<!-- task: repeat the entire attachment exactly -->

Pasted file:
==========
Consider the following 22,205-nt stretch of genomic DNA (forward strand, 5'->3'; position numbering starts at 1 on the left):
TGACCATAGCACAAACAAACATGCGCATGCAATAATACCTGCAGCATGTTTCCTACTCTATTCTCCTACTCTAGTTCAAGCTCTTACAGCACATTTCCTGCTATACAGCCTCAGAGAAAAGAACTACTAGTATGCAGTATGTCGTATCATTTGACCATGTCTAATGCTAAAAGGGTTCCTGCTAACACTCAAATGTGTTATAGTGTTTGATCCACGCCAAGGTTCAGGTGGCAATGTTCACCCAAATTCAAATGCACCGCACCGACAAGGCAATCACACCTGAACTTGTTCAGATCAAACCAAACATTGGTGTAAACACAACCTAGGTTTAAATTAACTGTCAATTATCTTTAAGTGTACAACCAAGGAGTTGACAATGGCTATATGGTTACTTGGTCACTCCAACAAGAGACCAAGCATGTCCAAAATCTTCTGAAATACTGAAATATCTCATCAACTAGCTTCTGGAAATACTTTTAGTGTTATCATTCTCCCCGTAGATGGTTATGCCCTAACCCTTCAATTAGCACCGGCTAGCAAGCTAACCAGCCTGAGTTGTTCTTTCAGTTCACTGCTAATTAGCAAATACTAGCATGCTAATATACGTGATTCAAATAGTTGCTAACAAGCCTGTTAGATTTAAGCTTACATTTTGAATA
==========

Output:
Consider the following 22,205-nt stretch of genomic DNA (forward strand, 5'->3'; position numbering starts at 1 on the left):
TGACCATAGCACAAACAAACATGCGCATGCAATAATACCTGCAGCATGTTTCCTACTCTATTCTCCTACTCTAGTTCAAGCTCTTACAGCACATTTCCTGCTATACAGCCTCAGAGAAAAGAACTACTAGTATGCAGTATGTCGTATCATTTGACCATGTCTAATGCTAAAAGGGTTCCTGCTAACACTCAAATGTGTTATAGTGTTTGATCCACGCCAAGGTTCAGGTGGCAATGTTCACCCAAATTCAAATGCACCGCACCGACAAGGCAATCACACCTGAACTTGTTCAGATCAAACCAAACATTGGTGTAAACACAACCTAGGTTTAAATTAACTGTCAATTATCTTTAAGTGTACAACCAAGGAGTTGACAATGGCTATATGGTTACTTGGTCACTCCAACAAGAGACCAAGCATGTCCAAAATCTTCTGAAATACTGAAATATCTCATCAACTAGCTTCTGGAAATACTTTTAGTGTTATCATTCTCCCCGTAGATGGTTATGCCCTAACCCTTCAATTAGCACCGGCTAGCAAGCTAACCAGCCTGAGTTGTTCTTTCAGTTCACTGCTAATTAGCAAATACTAGCATGCTAATATACGTGATTCAAATAGTTGCTAACAAGCCTGTTAGATTTAAGCTTACATTTTGAATA